# Kpi's in Higher Education

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Business Question: Business Question: How well do stakeholders (teaching staff, undergraduate, and graduate students) understand the institution's mission and objectives?

Definition: The average rating of awareness of the institution’s mission and objectives among teaching staff, undergraduate, and graduate students, measured on a five-point scale through an annual survey.

Description: This KPI assesses how effectively the institution communicates its mission and objectives to key stakeholders, such as faculty and students. By tracking awareness levels, the institution can identify gaps in communication and take steps to improve alignment with its goals. Higher awareness ratings typically indicate better stakeholder engagement and clarity of institutional goals.

Formula: Stakeholder's Awareness Rating = (Sum of Awareness Ratings for All Respondents) / (Total Number of Respondents)

Calculation Example: If 200 teaching staff, 500 undergraduate students, and 300 graduate students participate in the survey, and the total sum of their ratings is 4,000, then Stakeholder's Awareness Rating = 4,000 / 1,000 = 4.0 (on a five-point scale).

Business Question: How do final-year students rate the overall quality of their learning experiences at the institution?

Definition: The average rating given by final-year students on the overall quality of their learning experiences, measured on a five-point scale through an annual survey.

Description: This KPI measures student satisfaction with the overall quality of their education at the institution. It provides insights into how effectively the institution is delivering on its educational promises. A higher rating suggests that students are generally satisfied with their learning experience, while a lower rating may indicate areas that need improvement, such as curriculum design, teaching quality, and academic support.

Formula: Students' Overall Evaluation = (Sum of Overall Quality Ratings from Final-Year Students) / (Total Number of Final-Year Students Surveyed)

Calculation Example: If 300 final-year students participate in the survey, and the total sum of their ratings is 1,200, then Students' Overall Evaluation = 1,200 / 300 = 4.0 (on a five-point scale).

Business Question: How do students rate the overall quality of their courses?

Definition: The average rating provided by students on the overall quality of the courses they have taken, measured on a five-point scale through course evaluations.

Description: This KPI evaluates the effectiveness and quality of the courses offered by the institution as perceived by the students. By tracking this rating, the institution can identify which courses are meeting student expectations and which may need improvement. A higher average rating indicates that students find the courses valuable and well-structured, while a lower rating could highlight concerns related to course content, delivery, or assessment.

Formula: Students' Overall Rating = (Sum of Course Quality Ratings from All Students) / (Total Number of Students Surveyed)

Calculation Example: If 500 students participate in the course evaluation survey, and the total sum of their ratings is 2,250, then Students' Overall Rating = 2,250 / 500 = 4.5 (on a five-point scale).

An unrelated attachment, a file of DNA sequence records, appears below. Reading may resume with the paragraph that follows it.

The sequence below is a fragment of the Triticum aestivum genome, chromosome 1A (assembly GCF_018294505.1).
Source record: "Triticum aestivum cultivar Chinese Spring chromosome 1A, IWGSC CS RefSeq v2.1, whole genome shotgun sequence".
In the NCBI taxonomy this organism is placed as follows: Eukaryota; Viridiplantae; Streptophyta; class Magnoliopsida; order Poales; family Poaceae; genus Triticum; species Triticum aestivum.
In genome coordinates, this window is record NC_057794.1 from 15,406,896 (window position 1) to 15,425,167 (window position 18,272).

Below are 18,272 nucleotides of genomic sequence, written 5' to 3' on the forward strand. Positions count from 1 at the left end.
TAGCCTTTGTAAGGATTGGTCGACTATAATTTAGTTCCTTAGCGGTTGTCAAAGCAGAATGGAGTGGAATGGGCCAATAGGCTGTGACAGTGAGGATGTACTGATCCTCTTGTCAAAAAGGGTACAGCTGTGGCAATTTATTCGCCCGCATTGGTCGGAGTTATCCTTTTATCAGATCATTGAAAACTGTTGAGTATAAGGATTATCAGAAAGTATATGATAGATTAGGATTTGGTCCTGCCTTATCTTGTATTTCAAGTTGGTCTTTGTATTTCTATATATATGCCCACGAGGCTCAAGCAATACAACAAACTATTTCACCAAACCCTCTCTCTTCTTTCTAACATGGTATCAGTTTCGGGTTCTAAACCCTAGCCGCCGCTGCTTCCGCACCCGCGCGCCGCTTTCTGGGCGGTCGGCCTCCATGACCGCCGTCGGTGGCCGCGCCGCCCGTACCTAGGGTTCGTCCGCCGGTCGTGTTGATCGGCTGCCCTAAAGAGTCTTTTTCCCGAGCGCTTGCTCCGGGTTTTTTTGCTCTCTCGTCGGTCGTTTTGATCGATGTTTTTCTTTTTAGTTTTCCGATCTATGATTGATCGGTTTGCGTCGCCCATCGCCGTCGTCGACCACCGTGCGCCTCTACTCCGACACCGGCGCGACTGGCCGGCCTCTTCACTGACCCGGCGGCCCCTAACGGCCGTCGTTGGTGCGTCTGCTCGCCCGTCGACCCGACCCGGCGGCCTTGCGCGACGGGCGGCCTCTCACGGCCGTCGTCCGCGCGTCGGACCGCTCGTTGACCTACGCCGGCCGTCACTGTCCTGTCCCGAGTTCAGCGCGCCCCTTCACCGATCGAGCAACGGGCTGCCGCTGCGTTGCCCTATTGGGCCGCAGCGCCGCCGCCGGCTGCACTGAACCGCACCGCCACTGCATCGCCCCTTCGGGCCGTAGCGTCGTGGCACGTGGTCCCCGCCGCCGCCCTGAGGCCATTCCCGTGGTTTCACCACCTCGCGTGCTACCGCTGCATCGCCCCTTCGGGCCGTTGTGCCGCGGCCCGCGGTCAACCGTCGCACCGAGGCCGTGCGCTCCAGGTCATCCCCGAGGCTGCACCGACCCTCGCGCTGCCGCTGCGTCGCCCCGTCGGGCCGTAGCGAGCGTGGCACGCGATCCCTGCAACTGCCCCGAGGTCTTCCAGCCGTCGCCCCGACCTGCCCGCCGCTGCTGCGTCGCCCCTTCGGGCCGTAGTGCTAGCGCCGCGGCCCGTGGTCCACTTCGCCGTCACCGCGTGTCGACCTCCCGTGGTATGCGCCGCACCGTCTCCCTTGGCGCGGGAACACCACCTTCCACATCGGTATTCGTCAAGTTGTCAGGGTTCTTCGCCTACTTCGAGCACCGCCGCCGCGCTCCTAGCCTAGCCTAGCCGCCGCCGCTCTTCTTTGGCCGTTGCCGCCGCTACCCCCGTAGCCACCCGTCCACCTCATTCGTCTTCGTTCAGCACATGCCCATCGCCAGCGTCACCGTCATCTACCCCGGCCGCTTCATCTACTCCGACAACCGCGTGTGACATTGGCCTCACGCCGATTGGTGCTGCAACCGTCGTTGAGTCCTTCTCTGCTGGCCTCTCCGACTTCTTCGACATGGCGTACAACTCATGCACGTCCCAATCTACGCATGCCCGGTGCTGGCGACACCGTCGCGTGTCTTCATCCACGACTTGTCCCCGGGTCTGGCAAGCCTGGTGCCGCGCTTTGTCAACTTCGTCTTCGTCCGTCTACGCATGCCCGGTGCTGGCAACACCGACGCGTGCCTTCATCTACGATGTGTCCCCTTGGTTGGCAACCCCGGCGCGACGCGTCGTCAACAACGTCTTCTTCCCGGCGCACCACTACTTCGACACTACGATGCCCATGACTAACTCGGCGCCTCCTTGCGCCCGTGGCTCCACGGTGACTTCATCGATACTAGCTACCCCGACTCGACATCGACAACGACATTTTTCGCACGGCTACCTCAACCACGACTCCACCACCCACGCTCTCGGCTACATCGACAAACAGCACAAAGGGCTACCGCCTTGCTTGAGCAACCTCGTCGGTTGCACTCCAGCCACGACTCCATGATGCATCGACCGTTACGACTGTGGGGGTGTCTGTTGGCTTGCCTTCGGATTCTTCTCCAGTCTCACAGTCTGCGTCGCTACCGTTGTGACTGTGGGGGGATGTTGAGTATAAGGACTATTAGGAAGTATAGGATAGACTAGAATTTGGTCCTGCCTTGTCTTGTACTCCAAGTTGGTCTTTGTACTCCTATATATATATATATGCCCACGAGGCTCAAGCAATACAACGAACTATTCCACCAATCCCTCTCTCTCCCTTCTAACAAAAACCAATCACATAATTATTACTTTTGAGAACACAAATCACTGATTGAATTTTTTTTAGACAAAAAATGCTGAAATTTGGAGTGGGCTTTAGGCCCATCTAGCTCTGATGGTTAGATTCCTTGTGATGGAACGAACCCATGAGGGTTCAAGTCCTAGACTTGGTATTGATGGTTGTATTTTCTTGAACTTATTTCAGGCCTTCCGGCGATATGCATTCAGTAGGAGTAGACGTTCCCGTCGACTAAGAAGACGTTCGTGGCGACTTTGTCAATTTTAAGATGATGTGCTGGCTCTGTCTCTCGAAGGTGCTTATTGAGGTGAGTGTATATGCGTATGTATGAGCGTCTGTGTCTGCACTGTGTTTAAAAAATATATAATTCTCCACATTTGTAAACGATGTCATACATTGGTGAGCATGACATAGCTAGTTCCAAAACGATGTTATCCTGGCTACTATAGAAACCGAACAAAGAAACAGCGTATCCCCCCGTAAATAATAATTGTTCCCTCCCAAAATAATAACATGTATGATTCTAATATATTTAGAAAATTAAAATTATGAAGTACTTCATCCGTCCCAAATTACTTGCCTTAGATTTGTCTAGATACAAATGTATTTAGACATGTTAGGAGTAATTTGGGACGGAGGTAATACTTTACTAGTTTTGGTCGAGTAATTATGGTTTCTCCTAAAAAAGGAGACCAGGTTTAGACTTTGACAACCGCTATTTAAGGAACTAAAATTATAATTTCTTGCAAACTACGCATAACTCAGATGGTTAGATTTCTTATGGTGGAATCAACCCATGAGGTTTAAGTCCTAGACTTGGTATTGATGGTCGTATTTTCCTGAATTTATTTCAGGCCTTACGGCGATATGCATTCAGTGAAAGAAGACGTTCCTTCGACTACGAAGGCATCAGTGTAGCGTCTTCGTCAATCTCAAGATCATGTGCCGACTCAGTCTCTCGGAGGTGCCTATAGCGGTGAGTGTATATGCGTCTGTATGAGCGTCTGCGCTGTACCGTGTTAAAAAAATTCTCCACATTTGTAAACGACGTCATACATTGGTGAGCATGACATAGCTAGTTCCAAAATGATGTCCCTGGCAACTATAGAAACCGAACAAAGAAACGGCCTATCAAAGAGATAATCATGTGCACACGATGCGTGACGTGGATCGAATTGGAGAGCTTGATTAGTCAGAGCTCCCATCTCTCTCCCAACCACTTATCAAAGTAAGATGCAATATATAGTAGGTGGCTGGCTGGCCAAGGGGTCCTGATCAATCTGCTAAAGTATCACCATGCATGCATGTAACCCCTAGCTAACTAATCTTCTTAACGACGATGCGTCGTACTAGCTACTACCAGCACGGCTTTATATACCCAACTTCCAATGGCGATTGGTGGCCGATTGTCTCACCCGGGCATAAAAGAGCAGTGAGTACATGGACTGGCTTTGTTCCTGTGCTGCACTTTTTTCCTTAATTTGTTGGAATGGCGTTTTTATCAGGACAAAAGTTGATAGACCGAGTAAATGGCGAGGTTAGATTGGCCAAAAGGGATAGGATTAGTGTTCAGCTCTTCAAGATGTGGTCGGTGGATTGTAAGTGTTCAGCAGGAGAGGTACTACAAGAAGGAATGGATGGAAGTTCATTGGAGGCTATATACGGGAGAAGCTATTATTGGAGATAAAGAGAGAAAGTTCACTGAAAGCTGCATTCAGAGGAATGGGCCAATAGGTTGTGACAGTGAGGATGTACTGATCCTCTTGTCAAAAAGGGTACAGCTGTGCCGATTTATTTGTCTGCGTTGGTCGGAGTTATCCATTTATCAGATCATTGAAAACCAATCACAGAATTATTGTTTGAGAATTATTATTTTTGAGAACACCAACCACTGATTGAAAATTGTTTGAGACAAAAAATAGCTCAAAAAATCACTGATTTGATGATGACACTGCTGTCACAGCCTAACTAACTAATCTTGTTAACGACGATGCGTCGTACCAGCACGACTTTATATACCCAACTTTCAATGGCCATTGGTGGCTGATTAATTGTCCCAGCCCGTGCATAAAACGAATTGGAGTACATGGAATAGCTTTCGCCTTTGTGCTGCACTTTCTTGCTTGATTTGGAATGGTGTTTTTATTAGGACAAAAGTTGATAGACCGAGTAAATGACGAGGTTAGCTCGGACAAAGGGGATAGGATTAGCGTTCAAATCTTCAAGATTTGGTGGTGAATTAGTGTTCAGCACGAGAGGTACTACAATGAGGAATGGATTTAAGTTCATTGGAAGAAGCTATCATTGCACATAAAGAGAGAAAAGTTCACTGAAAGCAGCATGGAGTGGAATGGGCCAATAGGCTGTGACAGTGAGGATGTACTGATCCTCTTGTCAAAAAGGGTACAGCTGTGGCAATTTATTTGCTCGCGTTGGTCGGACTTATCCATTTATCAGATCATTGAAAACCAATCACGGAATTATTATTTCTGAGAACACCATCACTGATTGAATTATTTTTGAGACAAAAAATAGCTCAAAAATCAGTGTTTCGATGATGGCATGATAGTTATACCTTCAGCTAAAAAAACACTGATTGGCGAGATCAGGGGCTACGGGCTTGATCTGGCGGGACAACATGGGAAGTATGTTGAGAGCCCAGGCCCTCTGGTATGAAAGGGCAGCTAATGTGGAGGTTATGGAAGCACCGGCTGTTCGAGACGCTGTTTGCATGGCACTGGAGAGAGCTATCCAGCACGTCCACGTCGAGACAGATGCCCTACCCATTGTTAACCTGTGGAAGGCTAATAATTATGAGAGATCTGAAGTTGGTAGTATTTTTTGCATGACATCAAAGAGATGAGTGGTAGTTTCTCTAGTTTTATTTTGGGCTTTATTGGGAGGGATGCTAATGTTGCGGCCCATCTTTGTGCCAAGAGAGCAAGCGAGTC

Business Question: What proportion of the institution's courses had student evaluations conducted during the year?

Definition: The percentage of courses offered by the institution that had formal student evaluations conducted during the academic year.

Description: This KPI measures the extent to which the institution is gathering student feedback across its course offerings. Conducting evaluations is vital for maintaining and improving the quality of education by allowing students to provide input on their learning experiences. A higher proportion indicates that the institution is committed to collecting comprehensive feedback, while a lower proportion suggests that opportunities for improvement might be overlooked in certain courses.

Formula: Proportion of Courses with Evaluations = (Number of Courses with Student Evaluations Conducted / Total Number of Courses Offered) * 100

Calculation Example: If 400 out of 500 courses offered by the institution had student evaluations conducted during the year, then Proportion of Courses with Evaluations = (400 / 500) * 100 = 80%.

Business Question: What proportion of the teaching staff at the institution have verified doctoral qualifications?

Definition: The percentage of teaching staff who hold and have verified their doctoral qualifications.

Description: This KPI measures the academic qualifications of the teaching staff by identifying the proportion of those who possess verified doctoral degrees. It is a key indicator of the institution’s academic strength and the expertise of its faculty. A higher proportion suggests that the institution is staffed by highly qualified educators, which can enhance the quality of teaching and research. Conversely, a lower proportion may indicate a need to recruit or develop more advanced academic qualifications among the staff.

Formula: Proportion of Teaching Staff with Doctoral Qualifications = (Number of Teaching Staff with Verified Doctoral Qualifications / Total Number of Teaching Staff) * 100

Calculation Example: If the institution has 200 teaching staff, and 150 of them have verified doctoral qualifications, then Proportion of Teaching Staff with Doctoral Qualifications = (150 / 200) * 100 = 75%.

Business Question: What percentage of students entering programs successfully complete their first year of study?

Definition: The percentage of students who enroll in a program and successfully complete their first year of study without dropping out or leaving the program.